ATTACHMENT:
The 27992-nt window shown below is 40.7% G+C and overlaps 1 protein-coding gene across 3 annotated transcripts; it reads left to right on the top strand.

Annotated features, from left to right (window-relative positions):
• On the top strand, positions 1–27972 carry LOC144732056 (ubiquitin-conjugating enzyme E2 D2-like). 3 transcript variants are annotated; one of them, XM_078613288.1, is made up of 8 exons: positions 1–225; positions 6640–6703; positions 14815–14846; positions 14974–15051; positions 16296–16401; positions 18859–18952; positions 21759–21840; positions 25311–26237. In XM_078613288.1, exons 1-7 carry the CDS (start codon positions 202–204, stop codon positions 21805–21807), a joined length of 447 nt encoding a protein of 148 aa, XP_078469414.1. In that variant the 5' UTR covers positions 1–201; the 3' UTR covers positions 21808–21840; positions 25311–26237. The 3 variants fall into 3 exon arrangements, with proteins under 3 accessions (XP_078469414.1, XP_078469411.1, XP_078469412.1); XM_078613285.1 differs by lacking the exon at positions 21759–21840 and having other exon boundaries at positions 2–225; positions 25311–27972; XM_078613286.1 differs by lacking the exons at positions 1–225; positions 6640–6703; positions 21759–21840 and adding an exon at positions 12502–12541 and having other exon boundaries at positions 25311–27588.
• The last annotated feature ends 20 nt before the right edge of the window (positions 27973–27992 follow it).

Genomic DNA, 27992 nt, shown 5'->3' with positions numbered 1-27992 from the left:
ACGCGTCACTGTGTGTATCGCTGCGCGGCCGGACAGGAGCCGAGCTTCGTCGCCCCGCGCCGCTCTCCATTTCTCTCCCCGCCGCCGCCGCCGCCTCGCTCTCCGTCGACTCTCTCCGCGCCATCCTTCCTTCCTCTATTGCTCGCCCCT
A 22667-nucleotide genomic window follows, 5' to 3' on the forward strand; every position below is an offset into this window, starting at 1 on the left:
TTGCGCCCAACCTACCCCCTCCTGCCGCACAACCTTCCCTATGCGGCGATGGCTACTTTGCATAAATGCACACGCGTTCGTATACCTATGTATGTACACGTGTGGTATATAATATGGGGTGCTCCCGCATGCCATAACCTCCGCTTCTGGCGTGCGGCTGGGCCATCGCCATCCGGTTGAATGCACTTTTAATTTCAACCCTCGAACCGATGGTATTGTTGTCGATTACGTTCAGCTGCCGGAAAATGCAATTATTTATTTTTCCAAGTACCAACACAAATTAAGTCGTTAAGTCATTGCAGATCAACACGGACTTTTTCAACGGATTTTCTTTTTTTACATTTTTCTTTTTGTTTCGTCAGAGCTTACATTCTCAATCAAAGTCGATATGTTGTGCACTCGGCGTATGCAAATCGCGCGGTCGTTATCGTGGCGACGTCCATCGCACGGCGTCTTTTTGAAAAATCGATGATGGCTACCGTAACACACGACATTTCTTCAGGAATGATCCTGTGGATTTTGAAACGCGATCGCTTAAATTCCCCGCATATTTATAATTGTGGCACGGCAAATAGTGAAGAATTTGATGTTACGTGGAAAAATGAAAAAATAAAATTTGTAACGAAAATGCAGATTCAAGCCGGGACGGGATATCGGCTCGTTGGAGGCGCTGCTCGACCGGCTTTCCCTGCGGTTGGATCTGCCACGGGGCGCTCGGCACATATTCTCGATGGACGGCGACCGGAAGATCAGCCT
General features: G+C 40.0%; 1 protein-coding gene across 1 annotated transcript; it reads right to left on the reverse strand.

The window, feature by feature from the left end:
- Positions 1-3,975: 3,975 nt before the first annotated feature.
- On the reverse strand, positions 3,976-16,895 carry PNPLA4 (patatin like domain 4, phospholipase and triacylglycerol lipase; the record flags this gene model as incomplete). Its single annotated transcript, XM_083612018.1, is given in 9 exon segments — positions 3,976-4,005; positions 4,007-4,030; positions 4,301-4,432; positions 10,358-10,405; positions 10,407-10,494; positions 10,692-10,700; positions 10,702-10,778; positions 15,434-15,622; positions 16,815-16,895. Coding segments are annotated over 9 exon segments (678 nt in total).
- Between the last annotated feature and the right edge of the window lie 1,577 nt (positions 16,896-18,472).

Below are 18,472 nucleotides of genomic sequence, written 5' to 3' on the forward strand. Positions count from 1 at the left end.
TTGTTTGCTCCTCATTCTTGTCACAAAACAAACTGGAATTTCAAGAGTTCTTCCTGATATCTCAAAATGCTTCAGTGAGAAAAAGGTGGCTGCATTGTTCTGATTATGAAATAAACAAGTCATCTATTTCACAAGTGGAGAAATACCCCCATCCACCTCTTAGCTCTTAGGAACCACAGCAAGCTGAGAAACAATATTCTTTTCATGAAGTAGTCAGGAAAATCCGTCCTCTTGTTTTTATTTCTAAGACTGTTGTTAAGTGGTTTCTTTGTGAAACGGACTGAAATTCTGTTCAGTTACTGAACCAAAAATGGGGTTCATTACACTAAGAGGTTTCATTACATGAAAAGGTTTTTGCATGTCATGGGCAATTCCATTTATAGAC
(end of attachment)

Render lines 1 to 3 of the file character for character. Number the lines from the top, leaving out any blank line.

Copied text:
The 27992-nt window shown below is 40.7% G+C and overlaps 1 protein-coding gene across 3 annotated transcripts; it reads left to right on the top strand.

Annotated features, from left to right (window-relative positions):
• On the top strand, positions 1–27972 carry LOC144732056 (ubiquitin-conjugating enzyme E2 D2-like). 3 transcript variants are annotated; one of them, XM_078613288.1, is made up of 8 exons: positions 1–225; positions 6640–6703; positions 14815–14846; positions 14974–15051; positions 16296–16401; positions 18859–18952; positions 21759–21840; positions 25311–26237. In XM_078613288.1, exons 1-7 carry the CDS (start codon positions 202–204, stop codon positions 21805–21807), a joined length of 447 nt encoding a protein of 148 aa, XP_078469414.1. In that variant the 5' UTR covers positions 1–201; the 3' UTR covers positions 21808–21840; positions 25311–26237. The 3 variants fall into 3 exon arrangements, with proteins under 3 accessions (XP_078469414.1, XP_078469411.1, XP_078469412.1); XM_078613285.1 differs by lacking the exon at positions 21759–21840 and having other exon boundaries at positions 2–225; positions 25311–27972; XM_078613286.1 differs by lacking the exons at positions 1–225; positions 6640–6703; positions 21759–21840 and adding an exon at positions 12502–12541 and having other exon boundaries at positions 25311–27588.